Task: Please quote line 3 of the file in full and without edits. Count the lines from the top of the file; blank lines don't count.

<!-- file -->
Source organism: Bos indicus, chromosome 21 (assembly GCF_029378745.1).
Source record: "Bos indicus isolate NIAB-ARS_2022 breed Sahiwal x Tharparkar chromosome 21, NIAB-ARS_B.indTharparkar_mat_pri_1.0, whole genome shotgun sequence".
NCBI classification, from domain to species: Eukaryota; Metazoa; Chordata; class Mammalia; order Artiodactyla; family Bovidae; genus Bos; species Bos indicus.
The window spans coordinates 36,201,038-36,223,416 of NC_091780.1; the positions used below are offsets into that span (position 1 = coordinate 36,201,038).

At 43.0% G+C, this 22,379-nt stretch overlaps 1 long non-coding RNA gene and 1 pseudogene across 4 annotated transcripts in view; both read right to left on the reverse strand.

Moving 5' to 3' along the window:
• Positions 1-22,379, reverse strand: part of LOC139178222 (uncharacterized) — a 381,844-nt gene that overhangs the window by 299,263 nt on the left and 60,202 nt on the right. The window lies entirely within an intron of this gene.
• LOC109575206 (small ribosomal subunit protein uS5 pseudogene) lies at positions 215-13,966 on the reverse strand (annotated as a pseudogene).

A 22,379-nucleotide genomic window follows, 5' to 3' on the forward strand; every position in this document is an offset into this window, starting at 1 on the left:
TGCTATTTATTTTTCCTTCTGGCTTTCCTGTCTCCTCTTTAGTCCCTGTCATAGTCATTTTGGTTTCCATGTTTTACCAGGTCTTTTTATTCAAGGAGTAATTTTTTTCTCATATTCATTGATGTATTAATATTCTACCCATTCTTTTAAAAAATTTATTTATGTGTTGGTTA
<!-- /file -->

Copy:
NCBI classification, from domain to species: Eukaryota; Metazoa; Chordata; class Mammalia; order Artiodactyla; family Bovidae; genus Bos; species Bos indicus.